Un­rav­el­ing the samu­rai’s top­knot

Ja­pan’s war­rior caste comes to Santa Fe

Pasatiempo - - Pasa Tempos - Amy Kuhre

De­pend­ing on which hemi­sphere you’re in, the word “samu­rai” con­jures im­ages that range from styl­ized car­nage to so­phis­ti­cated no­bles. In Ja­pan, where the war­rior class orig­i­nated, it con­notes a long tra­di­tion of honor that pre­cedes the glossy, action-packed samu­rai tales in West­ern video games and movies. Much of anime, im­ported into this coun­try from Ja­pan (with cheesy English dub­bing), glo­ri­fies the samu­rai with the same vi­o­lent ex­ag­ger­a­tion found in U.S. cul­ture. Though it’s easy to un­der­stand why th­ese rep­re­sen­ta­tions are ap­peal­ing to Ja­panese and Amer­i­can youth, the tra­di­tions that de­fine the soul of a samu­rai are of­ten com­pro­mised for the sake of com­mer­cial­ism. It’s hard to sell a badass swords­man who slashes his op­po­nent in half and then goes home to write a poem and have a spot of tea— so an­i­ma­tors and movie direc­tors fo­cus on what sells, and at best, we end up with a hero with mul­ti­ple per­son­al­i­ties.

In an ef­fort to ex­plore all di­men­sions of this en­dur­ing fig­ure in Ja­panese cul­ture, Santa Fe JIN has cho­sen the samu­rai as the theme of its sixth an­nual Ja­panese Cul­tural Fes­ti­val. From tea cer­e­monies and cal­lig­ra­phy work­shops to kyudo ( Ja­panese archery) and tra­di­tional sword demon­stra­tions, this year’s fes­ti­val re­mem­bers the an­cient way of the samu­rai while ac­knowl­edg­ing its re-cre­ation within pop cul­ture.

As fes­ti­val or­ga­nizer Shizuko Kobayashi points out, “If you know the his­tory of the samu­rai, you know why we chose it for our theme.” That his­tory spans more than seven cen­turies. The mod­ern-day con­cept of the samu­rai came to be over a pro­gres­sion of around 250 years, beginning in the early 1600’s, while the Toko­gawa shogu­nate was in power. Prior to this rel­a­tively peace­ful pe­riod in Ja­pan’s his­tory, samu­rai were es­sen­tially glo­ri­fied body­guards un­der the com­mand of daimyos, or pres­ti­gious landown­ers. With the trans­fer of power to shogun Toku­gawa leyashu and dur­ing the pe­riod of rule by his suc­ces­sors (known as the Edo pe­riod), the samu­rai ex­pe­ri­enced a cul­tural re­nais­sance that re­sulted in higher so­cial sta­tus and in some cases, po­lit­i­cal power.

Al­though the kids eat up the mar­tial-arts as­pect of the an­cient war­rior class, the demise of the samu­rai may be the most com­pelling part of their story. How could such an im­por­tant part of Ja­panese cul­ture have be­come ob­so­lete? The 2003 film The Last Samu­rai por­trays the fi­nal chap­ter in the his­tory of Ja­pan’s noble pro­tec­tors, when Em­peror Meiji made the de­ci­sion to “West­ern­ize” Ja­pan’s army. In do­ing so, the re­sults of cen­turies of do­mes­tic growth, dur­ing the coun­try’s iso­la­tion from the rest of the world, were swiftly un­done for the sake of fill­ing the pock­ets of the few rul­ing fam­i­lies, while the em­peror looked on as noth­ing more than a fig­ure­head. Ja­pan fell prey to the fear that only trade with the U.S. and Euro­pean na­tions could suc­cess­fully usher the coun­try into a new age. As one char­ac­ter ob­serves in The Last Samu­rai, “The an­cient and the mod­ern are at war for the soul of Ja­pan.”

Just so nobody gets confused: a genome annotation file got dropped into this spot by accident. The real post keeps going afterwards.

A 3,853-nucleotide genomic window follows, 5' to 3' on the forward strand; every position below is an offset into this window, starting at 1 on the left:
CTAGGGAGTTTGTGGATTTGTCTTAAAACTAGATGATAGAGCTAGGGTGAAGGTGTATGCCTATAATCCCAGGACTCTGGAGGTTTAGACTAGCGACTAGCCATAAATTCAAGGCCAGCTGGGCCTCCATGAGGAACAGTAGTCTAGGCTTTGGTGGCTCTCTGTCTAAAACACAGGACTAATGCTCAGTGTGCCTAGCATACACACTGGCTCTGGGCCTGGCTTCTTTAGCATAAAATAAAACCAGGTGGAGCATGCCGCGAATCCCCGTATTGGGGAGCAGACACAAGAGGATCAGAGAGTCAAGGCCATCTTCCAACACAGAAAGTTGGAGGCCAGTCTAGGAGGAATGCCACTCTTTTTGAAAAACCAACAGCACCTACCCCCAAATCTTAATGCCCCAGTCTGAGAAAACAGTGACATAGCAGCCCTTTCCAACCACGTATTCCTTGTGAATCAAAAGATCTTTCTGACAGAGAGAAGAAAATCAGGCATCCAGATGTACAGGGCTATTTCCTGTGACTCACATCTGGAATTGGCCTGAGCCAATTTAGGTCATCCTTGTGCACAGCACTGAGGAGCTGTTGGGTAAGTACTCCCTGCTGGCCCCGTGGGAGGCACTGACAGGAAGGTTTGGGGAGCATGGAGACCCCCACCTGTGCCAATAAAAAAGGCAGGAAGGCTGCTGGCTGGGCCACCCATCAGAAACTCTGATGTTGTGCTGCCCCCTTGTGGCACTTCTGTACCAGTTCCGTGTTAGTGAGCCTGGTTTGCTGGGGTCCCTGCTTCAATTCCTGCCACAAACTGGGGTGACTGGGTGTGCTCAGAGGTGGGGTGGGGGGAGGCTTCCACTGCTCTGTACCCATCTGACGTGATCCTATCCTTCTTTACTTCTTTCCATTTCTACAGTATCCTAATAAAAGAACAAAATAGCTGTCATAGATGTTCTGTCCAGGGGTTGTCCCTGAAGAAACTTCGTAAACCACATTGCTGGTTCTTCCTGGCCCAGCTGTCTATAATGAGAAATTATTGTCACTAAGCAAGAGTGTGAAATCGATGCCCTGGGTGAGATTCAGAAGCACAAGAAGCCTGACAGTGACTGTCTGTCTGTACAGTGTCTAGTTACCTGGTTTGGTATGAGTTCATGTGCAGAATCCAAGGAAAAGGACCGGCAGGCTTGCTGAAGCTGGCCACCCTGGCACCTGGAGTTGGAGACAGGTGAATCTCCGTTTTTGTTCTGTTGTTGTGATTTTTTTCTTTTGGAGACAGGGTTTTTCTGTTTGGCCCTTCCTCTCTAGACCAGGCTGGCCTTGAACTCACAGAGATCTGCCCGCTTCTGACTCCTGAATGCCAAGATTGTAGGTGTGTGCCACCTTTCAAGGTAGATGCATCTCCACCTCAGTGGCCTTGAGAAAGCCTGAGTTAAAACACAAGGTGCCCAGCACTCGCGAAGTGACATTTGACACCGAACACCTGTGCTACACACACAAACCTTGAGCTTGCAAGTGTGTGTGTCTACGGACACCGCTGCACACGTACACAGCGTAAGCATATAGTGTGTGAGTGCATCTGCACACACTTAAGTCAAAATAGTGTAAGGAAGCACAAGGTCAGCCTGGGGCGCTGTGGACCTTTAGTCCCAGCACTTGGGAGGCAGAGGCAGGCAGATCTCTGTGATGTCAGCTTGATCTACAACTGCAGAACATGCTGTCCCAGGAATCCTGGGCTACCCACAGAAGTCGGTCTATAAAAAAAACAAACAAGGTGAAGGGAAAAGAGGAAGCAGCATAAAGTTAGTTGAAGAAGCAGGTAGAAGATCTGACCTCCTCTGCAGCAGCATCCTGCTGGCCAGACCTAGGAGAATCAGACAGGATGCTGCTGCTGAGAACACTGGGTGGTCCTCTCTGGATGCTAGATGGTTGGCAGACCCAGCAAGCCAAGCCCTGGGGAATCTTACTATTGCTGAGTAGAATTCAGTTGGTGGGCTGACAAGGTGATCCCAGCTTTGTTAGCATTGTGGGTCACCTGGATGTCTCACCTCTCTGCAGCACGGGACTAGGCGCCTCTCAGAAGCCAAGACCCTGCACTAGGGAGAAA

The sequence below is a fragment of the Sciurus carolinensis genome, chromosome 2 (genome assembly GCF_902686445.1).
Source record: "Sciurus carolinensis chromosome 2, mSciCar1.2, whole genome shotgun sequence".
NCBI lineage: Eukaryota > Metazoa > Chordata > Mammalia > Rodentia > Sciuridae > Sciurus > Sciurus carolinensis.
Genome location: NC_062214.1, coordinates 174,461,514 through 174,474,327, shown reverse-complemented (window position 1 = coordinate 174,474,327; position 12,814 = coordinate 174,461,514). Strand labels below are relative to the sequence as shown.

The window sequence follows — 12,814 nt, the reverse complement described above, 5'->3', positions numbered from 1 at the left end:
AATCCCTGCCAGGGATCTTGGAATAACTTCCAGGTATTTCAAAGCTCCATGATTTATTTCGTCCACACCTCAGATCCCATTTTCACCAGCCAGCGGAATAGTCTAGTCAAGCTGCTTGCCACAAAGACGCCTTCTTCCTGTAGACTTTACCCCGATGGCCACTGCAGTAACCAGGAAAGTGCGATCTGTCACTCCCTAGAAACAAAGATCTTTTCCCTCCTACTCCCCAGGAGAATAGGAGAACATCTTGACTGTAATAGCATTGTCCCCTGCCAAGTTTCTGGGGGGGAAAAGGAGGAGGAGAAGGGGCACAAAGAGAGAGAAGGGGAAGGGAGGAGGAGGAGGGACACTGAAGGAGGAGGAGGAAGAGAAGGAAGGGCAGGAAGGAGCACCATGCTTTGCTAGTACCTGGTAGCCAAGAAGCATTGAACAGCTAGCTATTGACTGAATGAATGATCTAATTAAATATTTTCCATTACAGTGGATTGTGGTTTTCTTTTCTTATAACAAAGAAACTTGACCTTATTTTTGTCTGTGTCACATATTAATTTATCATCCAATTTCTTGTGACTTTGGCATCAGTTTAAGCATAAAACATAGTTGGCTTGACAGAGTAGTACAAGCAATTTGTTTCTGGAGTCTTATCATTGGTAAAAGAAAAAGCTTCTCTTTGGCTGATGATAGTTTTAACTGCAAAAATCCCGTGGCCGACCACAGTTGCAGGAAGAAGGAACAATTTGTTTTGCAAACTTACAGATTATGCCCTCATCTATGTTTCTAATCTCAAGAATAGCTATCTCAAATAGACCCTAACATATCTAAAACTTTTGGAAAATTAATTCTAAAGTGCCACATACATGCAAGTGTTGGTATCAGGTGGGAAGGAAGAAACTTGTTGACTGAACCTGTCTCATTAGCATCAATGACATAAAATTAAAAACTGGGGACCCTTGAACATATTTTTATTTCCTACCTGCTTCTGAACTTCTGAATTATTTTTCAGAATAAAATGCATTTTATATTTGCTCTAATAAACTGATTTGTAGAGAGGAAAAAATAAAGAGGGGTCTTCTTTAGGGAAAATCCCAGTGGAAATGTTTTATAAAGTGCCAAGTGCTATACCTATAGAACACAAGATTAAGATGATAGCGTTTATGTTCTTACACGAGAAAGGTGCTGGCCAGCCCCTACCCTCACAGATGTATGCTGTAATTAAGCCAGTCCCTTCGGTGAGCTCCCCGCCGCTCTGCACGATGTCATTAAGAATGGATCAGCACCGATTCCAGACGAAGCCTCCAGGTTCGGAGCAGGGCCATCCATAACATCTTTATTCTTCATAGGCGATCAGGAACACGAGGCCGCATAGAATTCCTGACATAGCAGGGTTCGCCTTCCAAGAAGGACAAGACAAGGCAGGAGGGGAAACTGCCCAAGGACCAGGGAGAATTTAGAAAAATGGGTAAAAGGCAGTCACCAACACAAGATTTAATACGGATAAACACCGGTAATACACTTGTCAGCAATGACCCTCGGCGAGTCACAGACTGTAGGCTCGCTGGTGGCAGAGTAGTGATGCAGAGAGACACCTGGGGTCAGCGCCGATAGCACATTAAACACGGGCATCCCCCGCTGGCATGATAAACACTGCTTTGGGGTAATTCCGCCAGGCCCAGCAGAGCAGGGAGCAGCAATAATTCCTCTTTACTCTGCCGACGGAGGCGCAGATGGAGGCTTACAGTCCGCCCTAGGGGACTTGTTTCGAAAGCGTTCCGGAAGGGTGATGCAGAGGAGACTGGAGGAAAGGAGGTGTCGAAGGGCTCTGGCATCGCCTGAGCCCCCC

Though the samu­rai’s his­tory ends abruptly, the legacy per­sists, more pop­u­lar than ever, and it is the legacy that is now a cause for cel­e­bra­tion. The theme this year might seem a tad cliché for a Ja­panese cul­tural fes­ti­val, but it can be seen as a way to help re­shape the mod­ern con­cept of samu­rai so that when we hear the word we don’t im­me­di­ately think of Uma Thur­man in a skin-tight yel­low jump­suit, strad­dling a crotch rocket and speed­ing through down­town Tokyo.

In keep­ing with the samu­rai’s way of life, Santa Fe JIN hosts a line-up of events that cel­e­brates as­pects of art and war. The fes­ti­val in­cludes a demon­stra­tion of the grace­ful Ja­panese art of archery, pre­sented by lo­cal dojo Jinko Kyu­dojo. A demon­stra­tion of chado, or the Ja­panese tea cer­e­mony, is sched­uled to fol­low. Later in the day, Nobuyuki Sato and his sword-fight­ing group per­form a demon­stra­tion along with tra­di­tional dance. Formed in 1993, Sato’s group dis­plays tate, the art of the samu­rai sword, in a the­atri­cal pre­sen­ta­tion that com­bines tech­nique with show­man­ship. The usual line-up of arts and crafts ta­bles are sched­uled, along with origami and cal­lig­ra­phy work­shops.

And in case you get hun­gry dur­ing the frenzy of ac­tiv­ity, cui­sine from lo­cal restau­rants Kohnami and Shohko Café is avail­able. Santa Fe JIN is pre­par­ing teriyaki and tofu bento boxes and also of­fer­ing adzuki ice cream — a pop­u­lar dessert from the South Pa­cific made from adzuki beans.

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